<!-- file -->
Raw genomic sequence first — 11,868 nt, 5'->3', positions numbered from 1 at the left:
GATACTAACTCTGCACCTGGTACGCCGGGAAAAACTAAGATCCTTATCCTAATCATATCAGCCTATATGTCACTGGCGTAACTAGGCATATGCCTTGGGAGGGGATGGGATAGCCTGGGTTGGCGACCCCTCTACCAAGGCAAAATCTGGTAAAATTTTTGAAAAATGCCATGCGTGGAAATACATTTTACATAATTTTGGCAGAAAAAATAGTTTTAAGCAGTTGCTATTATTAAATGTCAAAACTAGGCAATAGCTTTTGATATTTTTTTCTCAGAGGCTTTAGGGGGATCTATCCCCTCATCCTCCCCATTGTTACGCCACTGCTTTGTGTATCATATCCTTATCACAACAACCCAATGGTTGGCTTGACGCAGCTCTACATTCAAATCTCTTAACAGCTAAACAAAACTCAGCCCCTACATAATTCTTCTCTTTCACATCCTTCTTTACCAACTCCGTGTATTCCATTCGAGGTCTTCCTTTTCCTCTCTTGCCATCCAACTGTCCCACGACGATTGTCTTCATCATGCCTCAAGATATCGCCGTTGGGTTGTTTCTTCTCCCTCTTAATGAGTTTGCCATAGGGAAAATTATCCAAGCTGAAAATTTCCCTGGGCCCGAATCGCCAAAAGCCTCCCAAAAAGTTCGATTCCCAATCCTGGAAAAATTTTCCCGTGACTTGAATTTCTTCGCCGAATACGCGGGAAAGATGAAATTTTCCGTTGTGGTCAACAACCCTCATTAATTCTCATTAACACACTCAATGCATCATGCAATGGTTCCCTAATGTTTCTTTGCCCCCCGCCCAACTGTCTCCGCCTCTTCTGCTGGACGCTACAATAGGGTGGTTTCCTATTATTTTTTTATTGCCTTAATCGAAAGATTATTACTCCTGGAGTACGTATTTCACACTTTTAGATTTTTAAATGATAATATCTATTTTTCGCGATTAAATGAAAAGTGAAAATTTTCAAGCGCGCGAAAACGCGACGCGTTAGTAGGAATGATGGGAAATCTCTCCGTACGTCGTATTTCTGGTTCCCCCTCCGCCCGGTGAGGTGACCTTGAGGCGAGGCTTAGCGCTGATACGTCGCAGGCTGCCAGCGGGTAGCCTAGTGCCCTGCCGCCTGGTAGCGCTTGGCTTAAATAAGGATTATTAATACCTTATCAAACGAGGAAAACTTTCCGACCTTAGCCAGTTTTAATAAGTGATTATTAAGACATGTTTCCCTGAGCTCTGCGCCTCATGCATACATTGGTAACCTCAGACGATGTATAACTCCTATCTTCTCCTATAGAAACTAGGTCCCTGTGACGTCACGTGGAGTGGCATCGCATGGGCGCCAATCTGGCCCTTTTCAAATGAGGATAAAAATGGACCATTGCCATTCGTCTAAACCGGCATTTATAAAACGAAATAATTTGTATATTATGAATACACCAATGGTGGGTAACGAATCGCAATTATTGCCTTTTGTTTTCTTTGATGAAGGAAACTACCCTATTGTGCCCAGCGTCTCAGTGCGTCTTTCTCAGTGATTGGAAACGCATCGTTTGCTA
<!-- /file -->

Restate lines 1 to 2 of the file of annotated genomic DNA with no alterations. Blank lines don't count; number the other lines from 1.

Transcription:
Raw genomic sequence first — 11,868 nt, 5'->3', positions numbered from 1 at the left:
GATACTAACTCTGCACCTGGTACGCCGGGAAAAACTAAGATCCTTATCCTAATCATATCAGCCTATATGTCACTGGCGTAACTAGGCATATGCCTTGGGAGGGGATGGGATAGCCTGGGTTGGCGACCCCTCTACCAAGGCAAAATCTGGTAAAATTTTTGAAAAATGCCATGCGTGGAAATACATTTTACATAATTTTGGCAGAAAAAATAGTTTTAAGCAGTTGCTATTATTAAATGTCAAAACTAGGCAATAGCTTTTGATATTTTTTTCTCAGAGGCTTTAGGGGGATCTATCCCCTCATCCTCCCCATTGTTACGCCACTGCTTTGTGTATCATATCCTTATCACAACAACCCAATGGTTGGCTTGACGCAGCTCTACATTCAAATCTCTTAACAGCTAAACAAAACTCAGCCCCTACATAATTCTTCTCTTTCACATCCTTCTTTACCAACTCCGTGTATTCCATTCGAGGTCTTCCTTTTCCTCTCTTGCCATCCAACTGTCCCACGACGATTGTCTTCATCATGCCTCAAGATATCGCCGTTGGGTTGTTTCTTCTCCCTCTTAATGAGTTTGCCATAGGGAAAATTATCCAAGCTGAAAATTTCCCTGGGCCCGAATCGCCAAAAGCCTCCCAAAAAGTTCGATTCCCAATCCTGGAAAAATTTTCCCGTGACTTGAATTTCTTCGCCGAATACGCGGGAAAGATGAAATTTTCCGTTGTGGTCAACAACCCTCATTAATTCTCATTAACACACTCAATGCATCATGCAATGGTTCCCTAATGTTTCTTTGCCCCCCGCCCAACTGTCTCCGCCTCTTCTGCTGGACGCTACAATAGGGTGGTTTCCTATTATTTTTTTATTGCCTTAATCGAAAGATTATTACTCCTGGAGTACGTATTTCACACTTTTAGATTTTTAAATGATAATATCTATTTTTCGCGATTAAATGAAAAGTGAAAATTTTCAAGCGCGCGAAAACGCGACGCGTTAGTAGGAATGATGGGAAATCTCTCCGTACGTCGTATTTCTGGTTCCCCCTCCGCCCGGTGAGGTGACCTTGAGGCGAGGCTTAGCGCTGATACGTCGCAGGCTGCCAGCGGGTAGCCTAGTGCCCTGCCGCCTGGTAGCGCTTGGCTTAAATAAGGATTATTAATACCTTATCAAACGAGGAAAACTTTCCGACCTTAGCCAGTTTTAATAAGTGATTATTAAGACATGTTTCCCTGAGCTCTGCGCCTCATGCATACATTGGTAACCTCAGACGATGTATAACTCCTATCTTCTCCTATAGAAACTAGGTCCCTGTGACGTCACGTGGAGTGGCATCGCATGGGCGCCAATCTGGCCCTTTTCAAATGAGGATAAAAATGGACCATTGCCATTCGTCTAAACCGGCATTTATAAAACGAAATAATTTGTATATTATGAATACACCAATGGTGGGTAACGAATCGCAATTATTGCCTTTTGTTTTCTTTGATGAAGGAAACTACCCTATTGTGCCCAGCGTCTCAGTGCGTCTTTCTCAGTGATTGGAAACGCATCGTTTGCTA